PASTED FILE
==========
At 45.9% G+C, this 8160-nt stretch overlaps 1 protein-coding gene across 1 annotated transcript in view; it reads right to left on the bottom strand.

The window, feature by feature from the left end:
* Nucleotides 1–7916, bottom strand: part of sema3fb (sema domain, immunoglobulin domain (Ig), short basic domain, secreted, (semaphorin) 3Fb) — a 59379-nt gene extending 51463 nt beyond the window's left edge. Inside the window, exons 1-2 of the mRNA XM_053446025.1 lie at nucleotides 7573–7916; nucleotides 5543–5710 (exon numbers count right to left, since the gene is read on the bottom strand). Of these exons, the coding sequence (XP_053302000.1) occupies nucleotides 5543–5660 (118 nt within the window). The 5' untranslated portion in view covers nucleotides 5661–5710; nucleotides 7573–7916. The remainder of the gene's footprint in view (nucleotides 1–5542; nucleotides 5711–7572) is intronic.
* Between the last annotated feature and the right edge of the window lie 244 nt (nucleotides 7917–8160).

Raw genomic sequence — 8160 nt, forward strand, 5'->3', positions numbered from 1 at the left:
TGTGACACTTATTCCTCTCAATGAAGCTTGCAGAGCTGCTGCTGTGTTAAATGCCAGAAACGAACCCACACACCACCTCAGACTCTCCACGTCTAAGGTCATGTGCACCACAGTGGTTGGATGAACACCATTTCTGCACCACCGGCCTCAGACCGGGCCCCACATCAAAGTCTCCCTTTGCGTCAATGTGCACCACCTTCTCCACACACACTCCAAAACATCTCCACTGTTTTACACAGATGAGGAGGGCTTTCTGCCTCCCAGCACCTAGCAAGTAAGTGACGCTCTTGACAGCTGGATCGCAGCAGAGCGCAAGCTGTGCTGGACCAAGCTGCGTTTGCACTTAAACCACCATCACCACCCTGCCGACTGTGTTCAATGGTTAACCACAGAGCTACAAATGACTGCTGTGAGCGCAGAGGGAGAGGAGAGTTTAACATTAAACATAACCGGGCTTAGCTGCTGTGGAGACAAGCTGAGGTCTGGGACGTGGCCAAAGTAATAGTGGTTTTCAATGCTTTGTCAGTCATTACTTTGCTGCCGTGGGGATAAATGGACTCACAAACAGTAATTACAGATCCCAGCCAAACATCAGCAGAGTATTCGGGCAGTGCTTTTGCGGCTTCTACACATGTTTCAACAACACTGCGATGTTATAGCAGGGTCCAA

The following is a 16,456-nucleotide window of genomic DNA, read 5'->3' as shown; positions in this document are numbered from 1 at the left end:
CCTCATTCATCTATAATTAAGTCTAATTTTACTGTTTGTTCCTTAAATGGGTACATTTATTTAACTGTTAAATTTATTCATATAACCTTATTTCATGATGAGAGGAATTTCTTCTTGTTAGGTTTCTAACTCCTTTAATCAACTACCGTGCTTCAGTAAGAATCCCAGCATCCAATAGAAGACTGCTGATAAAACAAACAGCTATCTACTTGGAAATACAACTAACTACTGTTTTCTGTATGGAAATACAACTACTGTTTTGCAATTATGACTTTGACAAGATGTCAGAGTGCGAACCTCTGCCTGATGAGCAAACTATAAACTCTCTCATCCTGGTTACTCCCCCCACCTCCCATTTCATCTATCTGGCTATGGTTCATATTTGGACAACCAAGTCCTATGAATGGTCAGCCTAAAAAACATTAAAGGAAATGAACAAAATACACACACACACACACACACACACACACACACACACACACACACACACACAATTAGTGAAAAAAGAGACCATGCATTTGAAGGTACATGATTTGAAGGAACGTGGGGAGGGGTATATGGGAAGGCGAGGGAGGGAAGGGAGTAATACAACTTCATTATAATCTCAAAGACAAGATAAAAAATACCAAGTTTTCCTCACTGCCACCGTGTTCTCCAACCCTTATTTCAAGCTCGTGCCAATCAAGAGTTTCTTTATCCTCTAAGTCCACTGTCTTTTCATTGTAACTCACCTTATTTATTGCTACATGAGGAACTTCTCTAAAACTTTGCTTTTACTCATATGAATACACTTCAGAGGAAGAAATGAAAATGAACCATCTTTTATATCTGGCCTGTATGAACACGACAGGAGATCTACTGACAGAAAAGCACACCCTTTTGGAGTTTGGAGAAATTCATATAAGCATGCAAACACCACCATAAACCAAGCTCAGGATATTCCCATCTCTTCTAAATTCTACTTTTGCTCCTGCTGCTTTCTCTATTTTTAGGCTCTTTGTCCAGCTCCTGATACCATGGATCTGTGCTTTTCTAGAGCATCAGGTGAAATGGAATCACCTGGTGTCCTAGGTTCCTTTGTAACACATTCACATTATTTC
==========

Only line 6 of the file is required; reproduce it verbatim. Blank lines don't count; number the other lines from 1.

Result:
TGTGACACTTATTCCTCTCAATGAAGCTTGCAGAGCTGCTGCTGTGTTAAATGCCAGAAACGAACCCACACACCACCTCAGACTCTCCACGTCTAAGGTCATGTGCACCACAGTGGTTGGATGAACACCATTTCTGCACCACCGGCCTCAGACCGGGCCCCACATCAAAGTCTCCCTTTGCGTCAATGTGCACCACCTTCTCCACACACACTCCAAAACATCTCCACTGTTTTACACAGATGAGGAGGGCTTTCTGCCTCCCAGCACCTAGCAAGTAAGTGACGCTCTTGACAGCTGGATCGCAGCAGAGCGCAAGCTGTGCTGGACCAAGCTGCGTTTGCACTTAAACCACCATCACCACCCTGCCGACTGTGTTCAATGGTTAACCACAGAGCTACAAATGACTGCTGTGAGCGCAGAGGGAGAGGAGAGTTTAACATTAAACATAACCGGGCTTAGCTGCTGTGGAGACAAGCTGAGGTCTGGGACGTGGCCAAAGTAATAGTGGTTTTCAATGCTTTGTCAGTCATTACTTTGCTGCCGTGGGGATAAATGGACTCACAAACAGTAATTACAGATCCCAGCCAAACATCAGCAGAGTATTCGGGCAGTGCTTTTGCGGCTTCTACACATGTTTCAACAACACTGCGATGTTATAGCAGGGTCCAA